This tiny plant forms loose dull green patches, only a few mm tall, on shaded and humid stone and mortar. It can be found in natural habitats such as sandstone or soft limestone, often where stones have become detached and fallen on the ground, but it is also a characteristic member of the bryophyte community that can be found on brickwork and other masonry in sheltered and shaded locations at the base of bridges, churches, and old buildings. It does seem to have a preference for humid locations so often is found near water. Leaves are short and stiff, being mainly parallel-sided with an obtuse apex.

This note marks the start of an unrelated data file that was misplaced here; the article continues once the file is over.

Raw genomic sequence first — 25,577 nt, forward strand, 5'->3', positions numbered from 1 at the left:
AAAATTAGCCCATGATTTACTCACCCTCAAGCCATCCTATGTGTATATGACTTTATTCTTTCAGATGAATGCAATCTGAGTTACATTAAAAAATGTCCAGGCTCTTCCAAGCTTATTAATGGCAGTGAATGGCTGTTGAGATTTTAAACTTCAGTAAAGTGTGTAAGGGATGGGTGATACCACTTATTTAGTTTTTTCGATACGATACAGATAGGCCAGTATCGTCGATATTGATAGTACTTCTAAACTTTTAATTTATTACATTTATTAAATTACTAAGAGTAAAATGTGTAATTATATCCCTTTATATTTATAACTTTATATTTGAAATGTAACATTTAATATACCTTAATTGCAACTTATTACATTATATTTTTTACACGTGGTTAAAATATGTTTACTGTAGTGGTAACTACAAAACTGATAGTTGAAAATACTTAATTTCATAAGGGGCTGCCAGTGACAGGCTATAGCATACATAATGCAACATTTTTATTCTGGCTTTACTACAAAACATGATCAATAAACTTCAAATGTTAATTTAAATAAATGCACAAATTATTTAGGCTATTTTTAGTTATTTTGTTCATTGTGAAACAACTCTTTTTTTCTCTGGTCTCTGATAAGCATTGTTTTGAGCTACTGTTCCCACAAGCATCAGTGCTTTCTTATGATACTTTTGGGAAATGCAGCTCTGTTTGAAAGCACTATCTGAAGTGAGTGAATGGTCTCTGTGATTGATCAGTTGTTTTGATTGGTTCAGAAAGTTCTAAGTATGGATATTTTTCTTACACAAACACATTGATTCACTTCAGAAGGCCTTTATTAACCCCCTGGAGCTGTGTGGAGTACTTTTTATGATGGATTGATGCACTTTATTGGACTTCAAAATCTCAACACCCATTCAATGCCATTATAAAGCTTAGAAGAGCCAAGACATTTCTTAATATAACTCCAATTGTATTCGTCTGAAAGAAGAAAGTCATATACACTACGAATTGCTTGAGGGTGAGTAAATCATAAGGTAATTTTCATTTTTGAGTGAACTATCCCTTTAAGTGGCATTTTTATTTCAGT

Capsules are sometimes encountered and are ellipsoid or subcylindrical with an obliquely rostrate lid and no peristome. Protonemal gemmae are produced.
It grows in similar habitats to Leptobarbula berica, a more Mediterranean species which seems to be less demanding of humidity and will grow on more horizontal and exposed surfaces forming brighter green patches. The leaves of Leptobarbula tend to be longer in relation to their width, and are frequently slightly recurved or flexuose. Leptobarbula capsules are more longly cylindrical and have a peristome.Read the Field Guide account